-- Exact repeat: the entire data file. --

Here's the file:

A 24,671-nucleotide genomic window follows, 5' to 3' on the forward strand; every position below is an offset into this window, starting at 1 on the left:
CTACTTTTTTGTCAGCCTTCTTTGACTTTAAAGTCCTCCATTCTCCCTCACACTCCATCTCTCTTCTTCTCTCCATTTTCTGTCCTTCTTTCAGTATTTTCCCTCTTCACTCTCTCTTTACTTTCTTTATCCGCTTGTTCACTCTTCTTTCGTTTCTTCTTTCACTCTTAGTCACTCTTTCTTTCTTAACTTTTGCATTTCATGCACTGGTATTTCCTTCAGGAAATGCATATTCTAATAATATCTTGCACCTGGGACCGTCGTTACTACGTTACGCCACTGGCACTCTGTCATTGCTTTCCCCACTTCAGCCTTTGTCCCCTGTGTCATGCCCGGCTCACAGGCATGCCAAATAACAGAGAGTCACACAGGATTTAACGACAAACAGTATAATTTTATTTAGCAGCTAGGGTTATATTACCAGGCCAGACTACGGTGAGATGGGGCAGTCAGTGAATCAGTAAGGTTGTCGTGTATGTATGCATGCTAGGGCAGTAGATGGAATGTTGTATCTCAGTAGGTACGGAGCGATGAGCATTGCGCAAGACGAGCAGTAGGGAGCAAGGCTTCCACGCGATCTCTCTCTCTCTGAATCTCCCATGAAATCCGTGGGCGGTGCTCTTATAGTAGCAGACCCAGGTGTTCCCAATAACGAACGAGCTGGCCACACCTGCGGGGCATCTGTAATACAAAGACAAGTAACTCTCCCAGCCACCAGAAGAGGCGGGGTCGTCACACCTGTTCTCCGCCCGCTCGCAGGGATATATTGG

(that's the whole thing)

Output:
A 24,671-nucleotide genomic window follows, 5' to 3' on the forward strand; every position below is an offset into this window, starting at 1 on the left:
CTACTTTTTTGTCAGCCTTCTTTGACTTTAAAGTCCTCCATTCTCCCTCACACTCCATCTCTCTTCTTCTCTCCATTTTCTGTCCTTCTTTCAGTATTTTCCCTCTTCACTCTCTCTTTACTTTCTTTATCCGCTTGTTCACTCTTCTTTCGTTTCTTCTTTCACTCTTAGTCACTCTTTCTTTCTTAACTTTTGCATTTCATGCACTGGTATTTCCTTCAGGAAATGCATATTCTAATAATATCTTGCACCTGGGACCGTCGTTACTACGTTACGCCACTGGCACTCTGTCATTGCTTTCCCCACTTCAGCCTTTGTCCCCTGTGTCATGCCCGGCTCACAGGCATGCCAAATAACAGAGAGTCACACAGGATTTAACGACAAACAGTATAATTTTATTTAGCAGCTAGGGTTATATTACCAGGCCAGACTACGGTGAGATGGGGCAGTCAGTGAATCAGTAAGGTTGTCGTGTATGTATGCATGCTAGGGCAGTAGATGGAATGTTGTATCTCAGTAGGTACGGAGCGATGAGCATTGCGCAAGACGAGCAGTAGGGAGCAAGGCTTCCACGCGATCTCTCTCTCTCTGAATCTCCCATGAAATCCGTGGGCGGTGCTCTTATAGTAGCAGACCCAGGTGTTCCCAATAACGAACGAGCTGGCCACACCTGCGGGGCATCTGTAATACAAAGACAAGTAACTCTCCCAGCCACCAGAAGAGGCGGGGTCGTCACACCTGTTCTCCGCCCGCTCGCAGGGATATATTGG